Bursitis is a pain that develops on the outside of the hip. A bursa is a thin fluid filled sack that helps reduce friction between your gluteal muscles and the femur bone, somewhat like a Teflon pad. Excessive or abnormal strain to the area can cause the bursa to swell and become painful. You may develop this as a result of increased training or weak hip muscles. Bursitis is more common among middle-aged ladies. The pain can often be felt by pressing your fingers behind the boney bump on the side of your hip.
- Strengthening of the gluteal muscles (especially the hip abductors) will bring you the best, long term results. Start with exercises where you are not weight bearing. A simple but very effective exercise is to lie on your side (painful side up) with your back and shoulder blades flush against the wall and top leg straight and against the wall – then lift 12 inches keeping the leg close to the wall and foot horizontal. You repeat this thirty times with a goal of eventually being able to do thirty times with a 5# ankle weight. As symptoms improve progress to standing gluteal exercise.
- Gluteal and hamstring stretching can help decrease tightness over the bursa. Hold the stretch for thirty seconds (if not too painful) and repeat three times, perform this routine twice times per day. See gluteal and hamstring stretches.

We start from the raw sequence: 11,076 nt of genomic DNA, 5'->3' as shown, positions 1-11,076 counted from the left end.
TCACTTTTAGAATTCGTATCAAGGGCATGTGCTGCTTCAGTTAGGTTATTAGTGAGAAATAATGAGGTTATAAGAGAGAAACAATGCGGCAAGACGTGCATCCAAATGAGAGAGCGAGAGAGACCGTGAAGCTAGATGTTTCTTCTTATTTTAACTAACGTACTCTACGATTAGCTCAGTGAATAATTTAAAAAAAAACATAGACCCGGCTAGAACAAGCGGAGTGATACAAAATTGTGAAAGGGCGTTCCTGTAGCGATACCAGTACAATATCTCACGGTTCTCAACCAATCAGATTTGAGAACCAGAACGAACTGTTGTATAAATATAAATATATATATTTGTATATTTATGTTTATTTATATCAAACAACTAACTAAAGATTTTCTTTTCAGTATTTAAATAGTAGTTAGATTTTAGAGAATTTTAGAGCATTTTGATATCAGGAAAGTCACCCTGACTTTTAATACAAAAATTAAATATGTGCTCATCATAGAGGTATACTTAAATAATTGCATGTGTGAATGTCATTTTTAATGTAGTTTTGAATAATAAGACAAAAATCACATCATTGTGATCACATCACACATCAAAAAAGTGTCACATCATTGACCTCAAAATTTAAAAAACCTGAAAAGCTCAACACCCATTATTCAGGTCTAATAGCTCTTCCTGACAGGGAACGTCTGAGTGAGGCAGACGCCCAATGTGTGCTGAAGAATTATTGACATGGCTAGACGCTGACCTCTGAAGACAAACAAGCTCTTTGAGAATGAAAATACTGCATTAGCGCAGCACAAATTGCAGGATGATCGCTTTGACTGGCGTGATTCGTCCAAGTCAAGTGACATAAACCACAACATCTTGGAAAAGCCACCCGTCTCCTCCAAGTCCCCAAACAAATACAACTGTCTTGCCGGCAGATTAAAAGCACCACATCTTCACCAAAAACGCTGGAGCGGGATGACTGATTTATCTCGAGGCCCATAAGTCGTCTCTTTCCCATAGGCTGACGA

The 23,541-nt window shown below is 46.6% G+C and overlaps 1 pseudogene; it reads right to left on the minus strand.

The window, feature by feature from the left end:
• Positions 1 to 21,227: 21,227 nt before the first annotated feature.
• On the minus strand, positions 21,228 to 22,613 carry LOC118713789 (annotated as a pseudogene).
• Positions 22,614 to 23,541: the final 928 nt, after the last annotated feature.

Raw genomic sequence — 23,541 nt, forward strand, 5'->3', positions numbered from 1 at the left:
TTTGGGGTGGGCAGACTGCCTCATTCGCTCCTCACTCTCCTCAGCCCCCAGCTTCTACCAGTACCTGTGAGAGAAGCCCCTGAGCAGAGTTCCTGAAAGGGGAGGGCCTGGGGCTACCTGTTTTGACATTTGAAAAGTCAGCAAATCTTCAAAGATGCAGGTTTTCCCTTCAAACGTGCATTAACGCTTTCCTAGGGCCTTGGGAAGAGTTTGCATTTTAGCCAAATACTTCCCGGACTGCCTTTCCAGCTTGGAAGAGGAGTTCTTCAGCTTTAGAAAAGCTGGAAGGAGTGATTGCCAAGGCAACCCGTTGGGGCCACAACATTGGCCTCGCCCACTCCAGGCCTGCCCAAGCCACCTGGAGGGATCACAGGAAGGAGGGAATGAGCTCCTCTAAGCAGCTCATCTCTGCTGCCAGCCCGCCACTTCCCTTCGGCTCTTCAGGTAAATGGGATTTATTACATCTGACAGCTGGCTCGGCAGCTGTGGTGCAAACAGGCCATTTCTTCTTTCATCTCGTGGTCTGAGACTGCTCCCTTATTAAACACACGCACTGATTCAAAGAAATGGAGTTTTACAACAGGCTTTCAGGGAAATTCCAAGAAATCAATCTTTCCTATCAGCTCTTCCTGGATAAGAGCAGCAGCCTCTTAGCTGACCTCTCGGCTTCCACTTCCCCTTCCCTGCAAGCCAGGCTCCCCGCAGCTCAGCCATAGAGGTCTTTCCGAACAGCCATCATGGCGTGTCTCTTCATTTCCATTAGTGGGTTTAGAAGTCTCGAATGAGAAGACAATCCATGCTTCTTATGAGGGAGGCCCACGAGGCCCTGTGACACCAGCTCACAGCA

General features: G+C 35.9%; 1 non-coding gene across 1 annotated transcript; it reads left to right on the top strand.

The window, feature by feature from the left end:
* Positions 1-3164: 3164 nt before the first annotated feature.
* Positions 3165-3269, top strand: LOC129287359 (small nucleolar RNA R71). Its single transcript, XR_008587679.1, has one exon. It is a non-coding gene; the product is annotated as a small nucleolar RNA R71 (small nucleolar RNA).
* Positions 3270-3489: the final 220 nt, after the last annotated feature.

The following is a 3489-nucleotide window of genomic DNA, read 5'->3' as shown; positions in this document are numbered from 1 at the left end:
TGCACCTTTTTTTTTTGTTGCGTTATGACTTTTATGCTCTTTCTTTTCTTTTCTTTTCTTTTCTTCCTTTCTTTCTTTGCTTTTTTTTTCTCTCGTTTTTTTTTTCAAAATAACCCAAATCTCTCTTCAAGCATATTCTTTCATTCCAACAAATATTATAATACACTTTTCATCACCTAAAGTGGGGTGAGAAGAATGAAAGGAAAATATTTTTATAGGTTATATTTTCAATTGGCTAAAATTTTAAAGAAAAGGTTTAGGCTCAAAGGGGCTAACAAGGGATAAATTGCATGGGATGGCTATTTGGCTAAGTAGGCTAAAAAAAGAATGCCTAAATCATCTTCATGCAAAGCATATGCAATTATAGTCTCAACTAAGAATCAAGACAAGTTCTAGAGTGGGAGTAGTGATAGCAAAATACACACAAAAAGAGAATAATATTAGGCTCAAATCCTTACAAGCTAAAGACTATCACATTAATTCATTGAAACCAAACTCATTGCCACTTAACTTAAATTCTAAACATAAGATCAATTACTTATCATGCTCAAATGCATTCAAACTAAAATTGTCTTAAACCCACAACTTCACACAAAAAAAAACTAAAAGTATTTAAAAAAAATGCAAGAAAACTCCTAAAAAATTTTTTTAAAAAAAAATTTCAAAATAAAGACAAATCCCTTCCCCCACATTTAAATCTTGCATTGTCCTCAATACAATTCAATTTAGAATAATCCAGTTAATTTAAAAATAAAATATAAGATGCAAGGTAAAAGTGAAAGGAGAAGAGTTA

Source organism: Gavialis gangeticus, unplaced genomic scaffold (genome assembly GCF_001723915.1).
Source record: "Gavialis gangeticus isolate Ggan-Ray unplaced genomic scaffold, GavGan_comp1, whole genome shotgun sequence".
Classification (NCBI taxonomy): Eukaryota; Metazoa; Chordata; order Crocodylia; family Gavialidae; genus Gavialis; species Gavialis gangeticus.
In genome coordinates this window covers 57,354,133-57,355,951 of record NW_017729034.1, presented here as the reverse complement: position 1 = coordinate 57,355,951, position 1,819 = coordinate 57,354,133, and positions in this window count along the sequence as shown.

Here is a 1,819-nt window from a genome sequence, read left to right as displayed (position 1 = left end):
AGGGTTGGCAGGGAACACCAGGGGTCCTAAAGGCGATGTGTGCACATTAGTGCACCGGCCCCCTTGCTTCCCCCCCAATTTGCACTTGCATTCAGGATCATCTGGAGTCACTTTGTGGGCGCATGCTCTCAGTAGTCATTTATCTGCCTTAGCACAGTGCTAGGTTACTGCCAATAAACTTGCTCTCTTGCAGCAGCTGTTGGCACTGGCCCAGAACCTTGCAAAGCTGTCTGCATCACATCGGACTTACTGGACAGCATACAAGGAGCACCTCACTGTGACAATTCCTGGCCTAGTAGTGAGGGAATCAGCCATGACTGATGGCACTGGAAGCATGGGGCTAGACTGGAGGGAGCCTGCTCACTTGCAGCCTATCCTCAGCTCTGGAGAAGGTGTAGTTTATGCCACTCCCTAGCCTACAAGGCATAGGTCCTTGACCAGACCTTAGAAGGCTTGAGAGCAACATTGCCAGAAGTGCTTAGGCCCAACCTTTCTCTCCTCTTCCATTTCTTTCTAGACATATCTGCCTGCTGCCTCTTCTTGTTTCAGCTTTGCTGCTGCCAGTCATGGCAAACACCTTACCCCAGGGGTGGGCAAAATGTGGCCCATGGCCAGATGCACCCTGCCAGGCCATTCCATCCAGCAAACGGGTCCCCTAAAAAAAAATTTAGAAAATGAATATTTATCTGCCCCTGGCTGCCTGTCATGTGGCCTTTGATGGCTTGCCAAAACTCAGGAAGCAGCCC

- Arch supports or orthotics (custom foot supports) may help reduce the strain on the bursa if your foot / knee rolls inward excessively as you run.
- Leg length differences may also affect this condition. Have a friend observe your pelvis to see if one side is higher than another. A physical therapist or chiropractor can also help you with this. If there is a difference in length try putting an arch support in the shoe of the shorter leg.
- An injection can provide quick relief, but be sure not to skip strengthening as symptoms improve.